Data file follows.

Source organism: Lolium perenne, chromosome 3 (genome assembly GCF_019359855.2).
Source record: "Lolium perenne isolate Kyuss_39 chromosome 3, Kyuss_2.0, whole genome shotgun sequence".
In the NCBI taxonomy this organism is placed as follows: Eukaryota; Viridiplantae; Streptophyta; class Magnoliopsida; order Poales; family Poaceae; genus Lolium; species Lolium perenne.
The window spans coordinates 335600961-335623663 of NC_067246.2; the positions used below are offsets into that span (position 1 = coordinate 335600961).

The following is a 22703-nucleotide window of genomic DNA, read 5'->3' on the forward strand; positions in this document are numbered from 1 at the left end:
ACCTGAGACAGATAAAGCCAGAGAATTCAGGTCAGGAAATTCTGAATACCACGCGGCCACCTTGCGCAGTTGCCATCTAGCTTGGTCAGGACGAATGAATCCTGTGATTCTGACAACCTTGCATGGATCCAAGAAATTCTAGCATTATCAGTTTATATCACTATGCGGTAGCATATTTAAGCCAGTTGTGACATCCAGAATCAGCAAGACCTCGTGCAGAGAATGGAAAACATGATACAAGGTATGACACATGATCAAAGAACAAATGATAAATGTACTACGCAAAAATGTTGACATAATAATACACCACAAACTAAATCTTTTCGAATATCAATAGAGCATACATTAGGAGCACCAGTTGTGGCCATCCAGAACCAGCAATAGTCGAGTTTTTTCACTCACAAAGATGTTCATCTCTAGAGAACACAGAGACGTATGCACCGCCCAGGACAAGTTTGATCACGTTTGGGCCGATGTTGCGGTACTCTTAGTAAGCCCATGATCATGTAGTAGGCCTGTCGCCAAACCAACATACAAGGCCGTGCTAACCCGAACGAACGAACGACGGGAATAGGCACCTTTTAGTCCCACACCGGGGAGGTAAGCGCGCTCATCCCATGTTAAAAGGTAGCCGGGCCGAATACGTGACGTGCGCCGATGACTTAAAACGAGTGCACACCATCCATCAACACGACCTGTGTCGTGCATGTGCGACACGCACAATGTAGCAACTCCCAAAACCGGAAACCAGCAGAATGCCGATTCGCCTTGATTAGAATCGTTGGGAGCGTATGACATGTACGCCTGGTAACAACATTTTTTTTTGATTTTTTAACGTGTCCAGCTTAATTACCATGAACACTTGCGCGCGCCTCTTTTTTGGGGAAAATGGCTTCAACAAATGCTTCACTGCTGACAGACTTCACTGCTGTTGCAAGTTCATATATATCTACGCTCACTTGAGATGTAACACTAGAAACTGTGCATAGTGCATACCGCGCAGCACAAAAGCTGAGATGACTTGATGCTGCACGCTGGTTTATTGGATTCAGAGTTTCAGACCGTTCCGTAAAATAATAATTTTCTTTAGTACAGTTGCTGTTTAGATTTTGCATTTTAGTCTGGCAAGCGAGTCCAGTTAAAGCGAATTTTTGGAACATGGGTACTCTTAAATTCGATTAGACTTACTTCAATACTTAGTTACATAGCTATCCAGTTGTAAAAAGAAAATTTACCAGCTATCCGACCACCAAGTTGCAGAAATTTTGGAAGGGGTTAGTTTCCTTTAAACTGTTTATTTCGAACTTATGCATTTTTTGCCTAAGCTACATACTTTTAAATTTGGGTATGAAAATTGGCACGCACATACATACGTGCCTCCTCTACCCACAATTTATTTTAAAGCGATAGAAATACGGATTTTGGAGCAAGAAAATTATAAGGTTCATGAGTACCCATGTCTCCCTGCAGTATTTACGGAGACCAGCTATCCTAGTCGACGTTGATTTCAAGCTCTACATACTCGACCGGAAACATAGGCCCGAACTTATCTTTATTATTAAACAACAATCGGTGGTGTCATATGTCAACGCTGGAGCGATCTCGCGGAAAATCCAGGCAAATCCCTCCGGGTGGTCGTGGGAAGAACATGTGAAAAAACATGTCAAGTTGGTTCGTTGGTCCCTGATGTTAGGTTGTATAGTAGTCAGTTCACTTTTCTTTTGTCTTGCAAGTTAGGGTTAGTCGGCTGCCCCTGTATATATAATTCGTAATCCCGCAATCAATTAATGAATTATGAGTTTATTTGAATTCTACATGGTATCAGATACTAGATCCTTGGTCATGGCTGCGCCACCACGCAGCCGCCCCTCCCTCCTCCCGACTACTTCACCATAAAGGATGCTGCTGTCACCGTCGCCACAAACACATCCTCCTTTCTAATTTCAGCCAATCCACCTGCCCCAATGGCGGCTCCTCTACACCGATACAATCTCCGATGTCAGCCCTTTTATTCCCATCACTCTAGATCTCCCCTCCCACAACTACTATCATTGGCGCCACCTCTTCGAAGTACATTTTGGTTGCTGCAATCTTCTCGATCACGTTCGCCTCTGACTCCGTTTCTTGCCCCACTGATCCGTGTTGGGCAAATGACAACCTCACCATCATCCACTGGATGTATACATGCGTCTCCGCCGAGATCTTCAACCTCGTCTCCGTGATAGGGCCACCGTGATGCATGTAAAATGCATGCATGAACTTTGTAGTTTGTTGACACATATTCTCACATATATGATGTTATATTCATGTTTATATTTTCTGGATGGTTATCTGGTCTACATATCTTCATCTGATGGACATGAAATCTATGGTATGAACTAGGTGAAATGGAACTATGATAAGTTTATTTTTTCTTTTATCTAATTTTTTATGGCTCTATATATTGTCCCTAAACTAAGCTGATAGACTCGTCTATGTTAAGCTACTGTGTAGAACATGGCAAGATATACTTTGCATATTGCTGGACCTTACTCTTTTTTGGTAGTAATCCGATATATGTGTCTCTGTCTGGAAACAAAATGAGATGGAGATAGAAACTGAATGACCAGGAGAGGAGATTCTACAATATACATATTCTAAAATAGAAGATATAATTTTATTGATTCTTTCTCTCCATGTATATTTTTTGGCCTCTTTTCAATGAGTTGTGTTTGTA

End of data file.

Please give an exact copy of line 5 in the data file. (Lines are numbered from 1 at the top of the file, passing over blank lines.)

The following is a 22703-nucleotide window of genomic DNA, read 5'->3' on the forward strand; positions in this document are numbered from 1 at the left end: